Every week, The Crimson publishes a selection of articles that were printed in our pages in years past.
May 17, 1917: An International Medley
It has been urged lately by some who, being of revolutionistic turn of mind, like to see any change, whatever it may be that we adopt "America" as our national anthem instead of the more martial song to which we now pay reverence. One reason set forth is that the "Star Spangled Banner" is well enough as an anthem in the bloody times of war, but in peace we need some more dulcet sentiment. Another is that "America" is well suited to the orchestration of the people's voices, whereas our present unlegalized national anthem is of too intricate a nature to be rendered to perfection by any save trained singers.
May 16, 1929: Crimson Cohorts Combat Comical Colleagues in Classic Crab Catching Crew Contest—Cup Clandestinely Confiscated
The welkin rang in proverbial style at Gerry's Landing up the Charles yesterday evening as final preparations for the tornadic Crimson-Lampoon regatta, scheduled for 2.30 o'clock this afternoon, were completed. Merwomen prinked, pollywogs warbled, as two specially designed Gloucester herring chasers were launched with solomn rites on the star-flecked upper reaches of the local stream.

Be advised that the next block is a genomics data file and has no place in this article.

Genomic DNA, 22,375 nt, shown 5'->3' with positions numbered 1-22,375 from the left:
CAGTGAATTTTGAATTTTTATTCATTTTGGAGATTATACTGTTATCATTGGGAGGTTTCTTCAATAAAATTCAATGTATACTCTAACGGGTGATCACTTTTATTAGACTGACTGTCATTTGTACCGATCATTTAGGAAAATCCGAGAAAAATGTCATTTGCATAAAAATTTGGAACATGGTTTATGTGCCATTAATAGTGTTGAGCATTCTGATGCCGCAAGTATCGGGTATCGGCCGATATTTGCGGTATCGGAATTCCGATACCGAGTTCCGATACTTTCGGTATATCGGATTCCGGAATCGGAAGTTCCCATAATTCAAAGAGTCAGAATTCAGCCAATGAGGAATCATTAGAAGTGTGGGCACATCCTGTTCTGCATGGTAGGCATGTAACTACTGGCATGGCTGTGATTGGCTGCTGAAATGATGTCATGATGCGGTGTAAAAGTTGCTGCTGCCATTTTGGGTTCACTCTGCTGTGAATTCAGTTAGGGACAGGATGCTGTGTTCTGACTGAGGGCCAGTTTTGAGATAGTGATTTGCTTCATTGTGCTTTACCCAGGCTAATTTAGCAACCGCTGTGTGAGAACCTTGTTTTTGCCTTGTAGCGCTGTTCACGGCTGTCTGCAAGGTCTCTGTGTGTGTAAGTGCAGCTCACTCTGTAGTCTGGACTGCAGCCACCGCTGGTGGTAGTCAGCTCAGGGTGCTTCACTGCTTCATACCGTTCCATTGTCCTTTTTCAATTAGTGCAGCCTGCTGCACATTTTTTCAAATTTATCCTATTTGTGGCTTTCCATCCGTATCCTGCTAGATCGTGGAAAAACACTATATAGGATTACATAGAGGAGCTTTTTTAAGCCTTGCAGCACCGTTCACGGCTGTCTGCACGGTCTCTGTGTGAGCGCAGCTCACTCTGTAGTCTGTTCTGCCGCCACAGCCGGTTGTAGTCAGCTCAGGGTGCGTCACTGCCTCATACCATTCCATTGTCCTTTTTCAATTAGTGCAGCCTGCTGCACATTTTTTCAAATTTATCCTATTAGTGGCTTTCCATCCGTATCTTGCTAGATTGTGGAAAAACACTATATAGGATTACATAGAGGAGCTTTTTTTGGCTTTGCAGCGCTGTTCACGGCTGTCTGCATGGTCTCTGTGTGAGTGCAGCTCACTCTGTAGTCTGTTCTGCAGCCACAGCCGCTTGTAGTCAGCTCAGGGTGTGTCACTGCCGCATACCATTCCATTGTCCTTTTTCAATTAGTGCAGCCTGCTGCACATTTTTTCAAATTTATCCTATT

May 16, 1946: Rugged Individualist, Class of '34, Pedals Bicycle on Road to Success
Not a bicycle races by Adams House hell-bent for New Lecture Hall that does not bring a smile to Harry Frankel '34, proprietor of the Bi-ex Bike Repair Shop on 3 Bow Street. For it means another member of his old alma mater converted to the bicycle brethren.
"I always hate to buy a bike from anybody. Even if it's a good buy, it just means we've lost another cyclist to the Sport," he remarked yesterday on this conflict between long and short run business principle.
May 14, 1979: Police Find Coins Stolen from Fogg
State and federal investigators Saturday completed their recovery of a collection of 5,000 rare coins stolen from the Fogg Museum in December 1973 and valued at approximately $2 million.
—Compiled by Julie M. Zauzmer.